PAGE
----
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The Ins And Outs Of Influencer Marketing

Influencer marketing can improve your brand reputation, increase the visibility of your content, support new product releases or drive traffic to your website.

Monique Verduyn




The voice of the customer is louder than ever, thanks to that giant global PA system called social media.

We-recommend-tickWe recommend: Using Influencer Marketing

If you need a quick reminder of the power of social media, cast your mind back to Women’s Day when pen manufacturer Bic posted this celebratory message on its Facebook page: “Look like a girl, act like a lady, think like a man, work like a boss #HappyWomensDay.”

The ad was swiftly condemned by South African tweeters and attracted global news coverage for its unfortunate messaging.

The incident highlights how the balance of power between brands and customers has been upended because consumers are paying more attention to peer reviews than marketing messages.

BIC-south-africa-think-like-a-girl-campaignA McKinsey study has shown that marketing-inspired word-of-mouth generates more than twice the sales of paid advertising, and there is a 37% higher customer retention rate.

Simply, when a customer has a positive experience with your brand, that word-of-mouth can influence purchasing decisions for other consumers.

Imagine what happens then, if that person is an influencer – a person who has above-average impact on a specific niche, such as consumer groups, industry associations or community tribes?

Defining influencer marketing

Mike StopforthInfluencer marketing is not a new thing; in the past, companies paid celebrities to endorse their products. “With the explosion of social media over the last decade, ordinary people have suddenly become ‘pseulebrities’,” says Mike Stopforth, CEO of communications agency Cerebra.

“It’s thanks to their ability to create and share content, and build audiences around that content on blogs, YouTube, SnapChat and Twitter. Companies of all sizes are seeing this relatively new channel as a cost-effective, highly measurable way to market themselves.”

Stopforth warns that social media audiences are smart, informed, and incredibly sceptical. They quickly switch off to messages that are clearly insincere or inauthentic.

Effective influencer marketing happens, Stopforth says, when a company:

  • Identifies existing and potential customers with a genuine interest in the product and a degree of authority as a social influencer on topics relating to that product.
  • Builds meaningful relationships with those customers, understanding their specific needs and requirements which extends beyond giving them free stuff.
  • Links those relationship-building efforts to measurable business objectives so that efficacy can be tracked and reported on.

Monetising social influence

Murray LeggMaking money from having built an audience is an influencer’s right. The trick, for both the influencer and the brand, is to ensure that the authenticity and credibility of both parties remain intact.

Murray Legg, co-founder of Webfluential, which connects influencers with brands and agencies to promote campaigns, takes the guesswork out of influencer marketing by linking popular influencers on a single platform, and then tracks and analyses traffic data from active social media accounts to connect them with marketing agencies.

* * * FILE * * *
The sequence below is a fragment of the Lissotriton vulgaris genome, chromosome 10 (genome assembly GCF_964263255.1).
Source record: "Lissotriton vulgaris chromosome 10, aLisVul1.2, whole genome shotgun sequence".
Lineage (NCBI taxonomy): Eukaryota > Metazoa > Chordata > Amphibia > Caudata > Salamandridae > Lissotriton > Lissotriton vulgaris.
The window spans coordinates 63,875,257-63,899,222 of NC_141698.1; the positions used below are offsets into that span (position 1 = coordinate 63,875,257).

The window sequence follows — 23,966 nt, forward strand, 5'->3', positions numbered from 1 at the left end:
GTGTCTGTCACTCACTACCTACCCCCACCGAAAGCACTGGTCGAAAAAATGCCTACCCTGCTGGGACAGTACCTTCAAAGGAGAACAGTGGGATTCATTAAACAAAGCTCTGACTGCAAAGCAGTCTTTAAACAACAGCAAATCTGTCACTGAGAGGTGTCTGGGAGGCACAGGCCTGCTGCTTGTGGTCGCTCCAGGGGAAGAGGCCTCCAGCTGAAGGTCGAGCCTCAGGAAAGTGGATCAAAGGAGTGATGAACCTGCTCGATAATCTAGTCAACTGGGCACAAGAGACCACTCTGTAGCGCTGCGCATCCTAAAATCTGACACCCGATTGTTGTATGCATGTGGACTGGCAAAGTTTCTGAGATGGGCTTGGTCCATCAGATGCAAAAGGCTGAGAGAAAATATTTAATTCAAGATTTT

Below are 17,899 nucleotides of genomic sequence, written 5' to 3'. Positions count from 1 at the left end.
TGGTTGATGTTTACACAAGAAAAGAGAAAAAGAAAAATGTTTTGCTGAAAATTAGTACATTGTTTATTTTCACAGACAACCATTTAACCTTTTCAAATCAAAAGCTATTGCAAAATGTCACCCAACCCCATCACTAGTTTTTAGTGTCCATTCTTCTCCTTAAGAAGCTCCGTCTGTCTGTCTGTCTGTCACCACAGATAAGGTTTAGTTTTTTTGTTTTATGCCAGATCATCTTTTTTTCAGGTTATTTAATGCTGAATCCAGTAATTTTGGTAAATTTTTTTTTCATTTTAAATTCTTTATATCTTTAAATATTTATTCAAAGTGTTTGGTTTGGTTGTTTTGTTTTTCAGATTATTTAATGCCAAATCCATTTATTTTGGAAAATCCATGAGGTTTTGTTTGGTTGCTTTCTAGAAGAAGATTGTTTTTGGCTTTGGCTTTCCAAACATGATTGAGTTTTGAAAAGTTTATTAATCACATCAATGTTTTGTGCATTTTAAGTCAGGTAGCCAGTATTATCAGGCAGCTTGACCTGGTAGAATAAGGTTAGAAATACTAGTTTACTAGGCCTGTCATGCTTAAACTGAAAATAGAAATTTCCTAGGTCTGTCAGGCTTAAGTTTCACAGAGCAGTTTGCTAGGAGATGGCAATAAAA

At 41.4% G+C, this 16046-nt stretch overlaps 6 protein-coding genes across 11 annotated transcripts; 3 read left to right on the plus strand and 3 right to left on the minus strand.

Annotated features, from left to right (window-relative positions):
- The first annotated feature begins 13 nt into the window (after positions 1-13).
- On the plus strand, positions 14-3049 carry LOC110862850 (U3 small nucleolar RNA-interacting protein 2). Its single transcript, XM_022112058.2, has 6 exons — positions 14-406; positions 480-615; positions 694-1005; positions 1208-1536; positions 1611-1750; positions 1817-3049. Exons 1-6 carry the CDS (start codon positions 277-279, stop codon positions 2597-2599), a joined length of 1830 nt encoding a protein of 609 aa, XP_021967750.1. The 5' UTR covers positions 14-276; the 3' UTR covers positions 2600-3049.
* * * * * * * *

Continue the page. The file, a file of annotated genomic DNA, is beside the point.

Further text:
It’s not an entirely new concept, but provides a portal for both influencers and marketers to connect.

How it works

Legg says people who have built a solid online community and are trusted by their followers deserve fair reward for giving brands leverage.

“It’s an opportunity for people to turn their passion for social media into a revenue stream, depending on how much time they have to devote to being an influencer. We give influencers the ability to accept or reject projects and brands according to their suitability. Detailed reports are provided for marketers so they can accurately measure ROI.”

We-recommend-tickWe recommend: 11 Marketing Wizards Share Their Best Tricks

The key element is symbiosis between the company and the influencer. As Legg puts it, “One of our influencers reviewed the speed of an SD card in a high-end camera for a small niche audience of gadget freaks. As an expert user, the influencer maintains credibility, while the client gets to interact with exactly the right target market.”

Jacqui Mackway-WilsonJacqui Mackway-Wilson, MD of GoSocialSA, stresses that influence is not about how many followers you have.

“An avid fly fisher who has a few hundred followers who share that interest, is far more valuable to a specialist fly fishing retailer than a celebrity with thousands of fans. It’s a question of alignment, authenticity and credibility. As US social media marketing strategist Ted Rubin says, reputation is what people remember; it’s the trust you build that leads to loyalty. That is the ROI of social media.”

So where to for traditional marketing?

Companies that see influencers as a genuine opportunity for sincere dialogue and value exchange, are shifting traditional approaches to marketing.

“For them it’s changing marketing principles from broadcast to conversation, from prescription to inclusion, and from targeting to participation,” says Stopforth.